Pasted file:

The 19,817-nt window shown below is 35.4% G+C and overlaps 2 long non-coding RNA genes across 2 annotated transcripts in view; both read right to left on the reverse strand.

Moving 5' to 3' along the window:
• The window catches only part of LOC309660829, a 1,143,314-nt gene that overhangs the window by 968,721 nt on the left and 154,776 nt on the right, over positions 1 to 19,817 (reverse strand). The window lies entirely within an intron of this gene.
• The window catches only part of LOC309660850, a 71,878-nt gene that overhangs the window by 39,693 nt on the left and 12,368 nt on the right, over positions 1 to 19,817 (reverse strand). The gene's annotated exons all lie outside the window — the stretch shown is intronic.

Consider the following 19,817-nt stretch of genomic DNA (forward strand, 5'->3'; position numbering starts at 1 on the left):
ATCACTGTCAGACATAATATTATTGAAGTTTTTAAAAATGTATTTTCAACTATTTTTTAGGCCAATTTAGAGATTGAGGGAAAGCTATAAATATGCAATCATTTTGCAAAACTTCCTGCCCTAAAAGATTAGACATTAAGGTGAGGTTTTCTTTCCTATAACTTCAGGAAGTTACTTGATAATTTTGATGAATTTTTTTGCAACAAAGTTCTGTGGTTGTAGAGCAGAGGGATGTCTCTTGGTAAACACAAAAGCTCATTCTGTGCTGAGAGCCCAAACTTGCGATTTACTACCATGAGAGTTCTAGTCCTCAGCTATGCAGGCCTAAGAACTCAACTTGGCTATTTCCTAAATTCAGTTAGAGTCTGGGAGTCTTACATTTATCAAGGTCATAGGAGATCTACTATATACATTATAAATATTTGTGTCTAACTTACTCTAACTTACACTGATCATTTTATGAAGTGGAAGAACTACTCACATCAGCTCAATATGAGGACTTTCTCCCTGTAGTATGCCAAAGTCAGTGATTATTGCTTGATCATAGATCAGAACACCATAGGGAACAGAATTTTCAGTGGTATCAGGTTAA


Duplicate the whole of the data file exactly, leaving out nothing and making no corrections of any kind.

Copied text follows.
The 19,817-nt window shown below is 35.4% G+C and overlaps 2 long non-coding RNA genes across 2 annotated transcripts in view; both read right to left on the reverse strand.

Moving 5' to 3' along the window:
• The window catches only part of LOC309660829, a 1,143,314-nt gene that overhangs the window by 968,721 nt on the left and 154,776 nt on the right, over positions 1 to 19,817 (reverse strand). The window lies entirely within an intron of this gene.
• The window catches only part of LOC309660850, a 71,878-nt gene that overhangs the window by 39,693 nt on the left and 12,368 nt on the right, over positions 1 to 19,817 (reverse strand). The gene's annotated exons all lie outside the window — the stretch shown is intronic.

Consider the following 19,817-nt stretch of genomic DNA (forward strand, 5'->3'; position numbering starts at 1 on the left):
ATCACTGTCAGACATAATATTATTGAAGTTTTTAAAAATGTATTTTCAACTATTTTTTAGGCCAATTTAGAGATTGAGGGAAAGCTATAAATATGCAATCATTTTGCAAAACTTCCTGCCCTAAAAGATTAGACATTAAGGTGAGGTTTTCTTTCCTATAACTTCAGGAAGTTACTTGATAATTTTGATGAATTTTTTTGCAACAAAGTTCTGTGGTTGTAGAGCAGAGGGATGTCTCTTGGTAAACACAAAAGCTCATTCTGTGCTGAGAGCCCAAACTTGCGATTTACTACCATGAGAGTTCTAGTCCTCAGCTATGCAGGCCTAAGAACTCAACTTGGCTATTTCCTAAATTCAGTTAGAGTCTGGGAGTCTTACATTTATCAAGGTCATAGGAGATCTACTATATACATTATAAATATTTGTGTCTAACTTACTCTAACTTACACTGATCATTTTATGAAGTGGAAGAACTACTCACATCAGCTCAATATGAGGACTTTCTCCCTGTAGTATGCCAAAGTCAGTGATTATTGCTTGATCATAGATCAGAACACCATAGGGAACAGAATTTTCAGTGGTATCAGGTTAA